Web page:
Can China tame Uber-like taxi services?

Adapted from CCTVNEWS There is little doubt that the taxi business around the world have changed foreve – thanks to ride-hailing Apps such as Uber, Lyft and the likes....

Adapted from CCTVNEWS

There is little doubt that the taxi business around the world have changed foreve – thanks to ride-hailing Apps such as Uber, Lyft and the likes. The trend brings dramatic effects on the cities they operate in and a chance for metropolitan governments to gain better visibility into the running of transport and social services if only they than learn how to leverage use of the digital resources these platforms offer. 

The latest attempt by three of China’s biggest cities, Beijing,Shanghai and Shenzhen, to make sure their cities limit one of the “worst effects” of ride-hailing Apps has split public opinion and might have far reaching consequences. On October 9th, local authorities in Beijing, Shanghai and Shenzhen issued draft regulations demanding that only residents registered in their respective cities could work as drivers for ride-hailing Apps services like Uber or Didi.

 In China, people are registered to a city through a so-called hukou system. A hukou is an identity document associated with a person’s birthplace. People can “relocate” their hukou to another city but not without difficulties, especially if you are trying to move to a more prosperous part of the country, like one of the three big cities mentioned.

Beijing’s municipal transport office explained the draft regulations as an attempt to control the in flow of job-seekers into the capital, which would put extra pressure on the city’s already strained public and natural resources. Beijing has set a population cap of 23 million by 2020. The draft legislation “squared with” the goal, said the office.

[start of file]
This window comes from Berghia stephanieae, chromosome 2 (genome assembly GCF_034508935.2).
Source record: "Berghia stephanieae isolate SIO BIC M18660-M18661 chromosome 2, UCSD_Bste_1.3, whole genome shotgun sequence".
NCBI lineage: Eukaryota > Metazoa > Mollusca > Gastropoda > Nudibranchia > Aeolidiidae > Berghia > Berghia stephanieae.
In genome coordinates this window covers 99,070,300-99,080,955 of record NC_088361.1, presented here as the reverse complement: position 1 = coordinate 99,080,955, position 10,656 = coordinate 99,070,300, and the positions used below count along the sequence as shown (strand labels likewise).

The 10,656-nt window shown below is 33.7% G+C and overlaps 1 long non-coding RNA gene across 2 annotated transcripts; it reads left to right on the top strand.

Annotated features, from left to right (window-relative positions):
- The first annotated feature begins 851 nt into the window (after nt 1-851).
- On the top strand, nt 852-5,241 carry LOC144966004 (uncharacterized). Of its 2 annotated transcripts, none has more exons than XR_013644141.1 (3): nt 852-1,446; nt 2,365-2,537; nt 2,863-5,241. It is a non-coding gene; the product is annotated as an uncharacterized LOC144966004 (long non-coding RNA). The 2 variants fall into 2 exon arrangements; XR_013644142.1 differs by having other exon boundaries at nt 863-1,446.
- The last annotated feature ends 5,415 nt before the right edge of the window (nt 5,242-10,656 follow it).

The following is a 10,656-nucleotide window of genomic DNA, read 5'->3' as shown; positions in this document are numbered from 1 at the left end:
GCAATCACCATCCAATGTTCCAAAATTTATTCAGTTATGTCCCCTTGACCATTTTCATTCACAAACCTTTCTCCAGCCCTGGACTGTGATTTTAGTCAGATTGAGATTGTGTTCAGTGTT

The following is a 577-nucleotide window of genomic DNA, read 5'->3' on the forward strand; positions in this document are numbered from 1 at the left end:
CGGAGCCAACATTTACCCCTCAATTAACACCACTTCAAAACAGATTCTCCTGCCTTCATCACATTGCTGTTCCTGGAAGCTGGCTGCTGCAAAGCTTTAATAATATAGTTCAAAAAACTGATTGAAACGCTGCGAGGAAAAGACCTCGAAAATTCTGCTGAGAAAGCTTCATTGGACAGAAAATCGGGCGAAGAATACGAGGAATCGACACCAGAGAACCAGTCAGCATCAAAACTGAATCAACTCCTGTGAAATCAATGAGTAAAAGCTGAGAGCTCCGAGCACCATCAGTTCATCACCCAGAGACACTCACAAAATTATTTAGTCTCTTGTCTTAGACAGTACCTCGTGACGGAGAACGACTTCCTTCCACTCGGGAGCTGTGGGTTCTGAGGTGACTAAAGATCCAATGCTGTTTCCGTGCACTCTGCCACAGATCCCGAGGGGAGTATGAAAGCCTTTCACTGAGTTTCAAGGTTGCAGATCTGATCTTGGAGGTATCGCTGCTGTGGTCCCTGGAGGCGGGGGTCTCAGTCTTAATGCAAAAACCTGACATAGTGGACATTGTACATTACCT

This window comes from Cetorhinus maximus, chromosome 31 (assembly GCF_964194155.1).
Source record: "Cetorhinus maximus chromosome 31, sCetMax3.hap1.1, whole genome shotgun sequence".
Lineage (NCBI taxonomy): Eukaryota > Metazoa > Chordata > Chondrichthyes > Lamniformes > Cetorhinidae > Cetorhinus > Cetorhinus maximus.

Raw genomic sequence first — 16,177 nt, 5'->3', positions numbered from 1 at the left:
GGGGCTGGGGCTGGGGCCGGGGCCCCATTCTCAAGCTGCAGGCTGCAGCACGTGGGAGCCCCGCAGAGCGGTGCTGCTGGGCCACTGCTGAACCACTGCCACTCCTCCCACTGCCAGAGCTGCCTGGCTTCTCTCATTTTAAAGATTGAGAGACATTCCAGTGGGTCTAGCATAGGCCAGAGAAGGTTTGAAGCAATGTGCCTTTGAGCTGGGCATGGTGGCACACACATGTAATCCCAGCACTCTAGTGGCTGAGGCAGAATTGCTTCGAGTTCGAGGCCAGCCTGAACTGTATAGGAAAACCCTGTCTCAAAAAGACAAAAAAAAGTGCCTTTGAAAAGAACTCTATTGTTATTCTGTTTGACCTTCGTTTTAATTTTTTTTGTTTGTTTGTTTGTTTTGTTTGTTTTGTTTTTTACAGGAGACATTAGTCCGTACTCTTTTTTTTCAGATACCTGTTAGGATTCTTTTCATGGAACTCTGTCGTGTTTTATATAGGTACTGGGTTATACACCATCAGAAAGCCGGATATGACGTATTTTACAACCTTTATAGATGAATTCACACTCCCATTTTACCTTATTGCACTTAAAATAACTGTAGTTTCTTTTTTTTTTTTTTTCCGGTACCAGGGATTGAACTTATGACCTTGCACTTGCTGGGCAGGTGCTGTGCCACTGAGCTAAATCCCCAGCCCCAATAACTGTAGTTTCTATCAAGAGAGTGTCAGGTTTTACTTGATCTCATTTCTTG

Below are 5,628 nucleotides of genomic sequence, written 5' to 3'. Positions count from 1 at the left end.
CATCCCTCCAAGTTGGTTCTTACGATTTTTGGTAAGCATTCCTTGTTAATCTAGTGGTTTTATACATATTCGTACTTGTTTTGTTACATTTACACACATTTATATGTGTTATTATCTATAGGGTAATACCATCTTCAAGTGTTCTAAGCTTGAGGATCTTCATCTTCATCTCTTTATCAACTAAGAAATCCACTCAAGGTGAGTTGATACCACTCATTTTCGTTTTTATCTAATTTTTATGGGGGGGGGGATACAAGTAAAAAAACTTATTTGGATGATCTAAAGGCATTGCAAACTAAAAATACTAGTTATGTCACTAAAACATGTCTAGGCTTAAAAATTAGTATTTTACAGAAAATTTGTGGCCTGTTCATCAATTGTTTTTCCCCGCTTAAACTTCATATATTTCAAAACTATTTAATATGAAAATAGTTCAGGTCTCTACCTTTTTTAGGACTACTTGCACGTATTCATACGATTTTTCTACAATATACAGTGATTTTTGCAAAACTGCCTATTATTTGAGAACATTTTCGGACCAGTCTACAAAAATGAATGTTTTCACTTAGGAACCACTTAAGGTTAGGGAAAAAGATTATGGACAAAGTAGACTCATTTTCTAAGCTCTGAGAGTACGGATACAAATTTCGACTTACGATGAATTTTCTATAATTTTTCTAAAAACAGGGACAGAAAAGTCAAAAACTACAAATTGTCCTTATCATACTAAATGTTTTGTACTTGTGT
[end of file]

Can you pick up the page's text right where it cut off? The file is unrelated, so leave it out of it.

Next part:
Didichuxing, the firm behind China’s biggest ride-hailing App which recently got Uber skirting out of China, said the new regulations would limit the number of drivers and could lead to less carson street for hire, therefore increasing the price. Chinese netizens have expressed similar worries online in relation to the background check. 

Given that drive hailing services are mostly encouraging alternative employment to a large mass of unemployed folks, the regulation would also lead to automatically screening off those “illegal” residents from partaking in offering lucrative ride services. The flip side is that this could lead to harder to find a rides as there would be less drivers.  

Concern over “geographical discrimination” against perspective drivers from other places will increase as this will encourage a form of  protectionism. However, in light of the  reasons provided, the regulations seems forward thinking and comes at a time when the need for integrating and regulating over the top services is increasingly become an important part of societies digitalization efforts. 

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